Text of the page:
Personally, I have
use warnings FATAL => 'all';
in my production scripts. But I'm kind of a masochist that way. Mind you, near the top level I also run everything in a big eval block (ok, it's actually a small block that calls the main code) so that I can log/trace the errors, too.
What you do depends on your ideology here. Some people prefer to remove strict/warnings so that the code "just works". But I look at as "just works wrong". Sometimes it works right, but that's actually an accident more than by design. If I have a design point where I want no warnings for a piece of code, I create a block for it, and do something like this:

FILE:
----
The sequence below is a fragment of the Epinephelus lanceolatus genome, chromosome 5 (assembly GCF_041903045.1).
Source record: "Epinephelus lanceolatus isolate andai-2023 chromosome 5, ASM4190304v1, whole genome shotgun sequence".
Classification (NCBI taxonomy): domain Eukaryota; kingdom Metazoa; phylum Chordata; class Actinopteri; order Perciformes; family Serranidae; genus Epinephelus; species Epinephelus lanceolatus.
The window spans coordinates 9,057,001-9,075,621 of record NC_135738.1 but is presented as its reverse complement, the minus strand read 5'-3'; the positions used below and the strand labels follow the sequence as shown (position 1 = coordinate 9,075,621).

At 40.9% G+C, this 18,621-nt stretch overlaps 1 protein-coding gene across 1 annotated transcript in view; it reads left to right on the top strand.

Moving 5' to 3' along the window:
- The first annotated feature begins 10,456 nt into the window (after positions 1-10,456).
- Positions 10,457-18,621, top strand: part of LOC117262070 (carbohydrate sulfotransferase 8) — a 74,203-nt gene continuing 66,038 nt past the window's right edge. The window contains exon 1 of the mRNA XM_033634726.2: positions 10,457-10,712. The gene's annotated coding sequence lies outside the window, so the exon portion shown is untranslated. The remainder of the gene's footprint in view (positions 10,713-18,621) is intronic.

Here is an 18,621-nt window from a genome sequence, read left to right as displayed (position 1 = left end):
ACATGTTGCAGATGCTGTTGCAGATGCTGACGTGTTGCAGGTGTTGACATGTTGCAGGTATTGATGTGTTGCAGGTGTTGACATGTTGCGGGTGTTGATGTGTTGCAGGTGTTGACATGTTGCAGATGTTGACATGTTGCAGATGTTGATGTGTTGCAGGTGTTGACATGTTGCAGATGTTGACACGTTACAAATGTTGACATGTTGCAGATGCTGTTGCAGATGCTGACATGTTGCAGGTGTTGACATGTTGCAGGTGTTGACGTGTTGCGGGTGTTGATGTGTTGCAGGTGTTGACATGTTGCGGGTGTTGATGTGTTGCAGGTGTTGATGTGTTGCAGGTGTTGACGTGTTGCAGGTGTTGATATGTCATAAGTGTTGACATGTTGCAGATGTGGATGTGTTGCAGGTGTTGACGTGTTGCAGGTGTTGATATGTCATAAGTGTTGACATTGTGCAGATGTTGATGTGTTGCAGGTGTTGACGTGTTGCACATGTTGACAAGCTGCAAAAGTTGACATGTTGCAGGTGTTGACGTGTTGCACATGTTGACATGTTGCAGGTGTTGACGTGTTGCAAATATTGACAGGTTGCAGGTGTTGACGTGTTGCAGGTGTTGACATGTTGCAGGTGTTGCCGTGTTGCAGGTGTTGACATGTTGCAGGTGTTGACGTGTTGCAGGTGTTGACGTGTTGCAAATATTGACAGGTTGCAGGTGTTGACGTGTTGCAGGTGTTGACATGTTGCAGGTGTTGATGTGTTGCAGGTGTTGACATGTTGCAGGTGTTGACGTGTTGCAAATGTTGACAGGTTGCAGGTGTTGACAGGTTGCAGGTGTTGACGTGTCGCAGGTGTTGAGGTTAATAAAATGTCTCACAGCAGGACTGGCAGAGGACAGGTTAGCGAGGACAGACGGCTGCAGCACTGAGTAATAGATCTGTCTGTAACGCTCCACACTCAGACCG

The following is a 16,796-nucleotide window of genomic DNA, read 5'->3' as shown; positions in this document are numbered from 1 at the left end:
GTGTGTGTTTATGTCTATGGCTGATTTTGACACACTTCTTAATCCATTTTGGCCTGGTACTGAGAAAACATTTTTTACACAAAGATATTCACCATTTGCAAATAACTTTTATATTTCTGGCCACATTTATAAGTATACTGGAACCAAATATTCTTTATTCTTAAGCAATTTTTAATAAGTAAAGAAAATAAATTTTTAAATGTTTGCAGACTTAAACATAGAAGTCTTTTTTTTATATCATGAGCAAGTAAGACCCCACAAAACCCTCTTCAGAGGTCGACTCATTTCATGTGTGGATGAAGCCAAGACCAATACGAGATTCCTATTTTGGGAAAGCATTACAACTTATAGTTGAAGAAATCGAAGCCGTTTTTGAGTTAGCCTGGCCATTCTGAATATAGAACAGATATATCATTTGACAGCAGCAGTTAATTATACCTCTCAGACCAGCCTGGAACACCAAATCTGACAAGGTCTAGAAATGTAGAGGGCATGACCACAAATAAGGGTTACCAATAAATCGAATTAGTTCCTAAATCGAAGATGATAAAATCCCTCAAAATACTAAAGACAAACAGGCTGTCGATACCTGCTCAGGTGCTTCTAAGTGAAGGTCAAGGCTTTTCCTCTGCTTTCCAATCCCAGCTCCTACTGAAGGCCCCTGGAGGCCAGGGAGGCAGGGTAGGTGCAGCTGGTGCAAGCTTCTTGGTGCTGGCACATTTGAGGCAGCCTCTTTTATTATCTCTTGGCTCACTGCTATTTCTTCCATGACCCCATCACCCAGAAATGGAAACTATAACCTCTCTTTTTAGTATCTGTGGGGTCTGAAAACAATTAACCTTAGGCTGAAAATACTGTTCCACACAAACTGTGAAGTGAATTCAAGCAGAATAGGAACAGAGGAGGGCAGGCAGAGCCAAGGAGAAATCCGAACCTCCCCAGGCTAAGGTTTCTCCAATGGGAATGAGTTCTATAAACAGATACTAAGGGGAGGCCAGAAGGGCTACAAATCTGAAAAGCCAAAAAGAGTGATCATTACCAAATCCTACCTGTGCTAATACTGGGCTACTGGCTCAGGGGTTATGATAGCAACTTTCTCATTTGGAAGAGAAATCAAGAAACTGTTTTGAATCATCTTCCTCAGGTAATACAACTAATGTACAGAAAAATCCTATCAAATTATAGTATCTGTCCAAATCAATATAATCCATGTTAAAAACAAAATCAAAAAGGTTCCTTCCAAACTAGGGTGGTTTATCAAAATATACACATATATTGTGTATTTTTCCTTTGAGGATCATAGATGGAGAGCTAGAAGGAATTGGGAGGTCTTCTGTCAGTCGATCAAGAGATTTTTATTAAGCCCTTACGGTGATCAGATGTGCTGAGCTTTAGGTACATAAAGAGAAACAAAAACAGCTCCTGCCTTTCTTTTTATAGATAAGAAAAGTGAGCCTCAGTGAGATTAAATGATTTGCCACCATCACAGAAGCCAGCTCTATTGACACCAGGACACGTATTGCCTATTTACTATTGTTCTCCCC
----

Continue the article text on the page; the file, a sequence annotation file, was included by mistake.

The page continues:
# we actually want to treat undefs as empty strings, just easier tha
# way here.
no warnings 'uninitialized';
... # code that might use undefs legitimately goes here
And thus any warnings that my production code still emits is actually against the design, or at least not yet evaluated, and only an accident would lead to good behaviour if I had them removed.
Your webpage question is already answered correctly: stderr doesn't go back to the web browser, it goes into the error log file of your web server.
Update: bad typo, thanks tye and AnomalousMonk.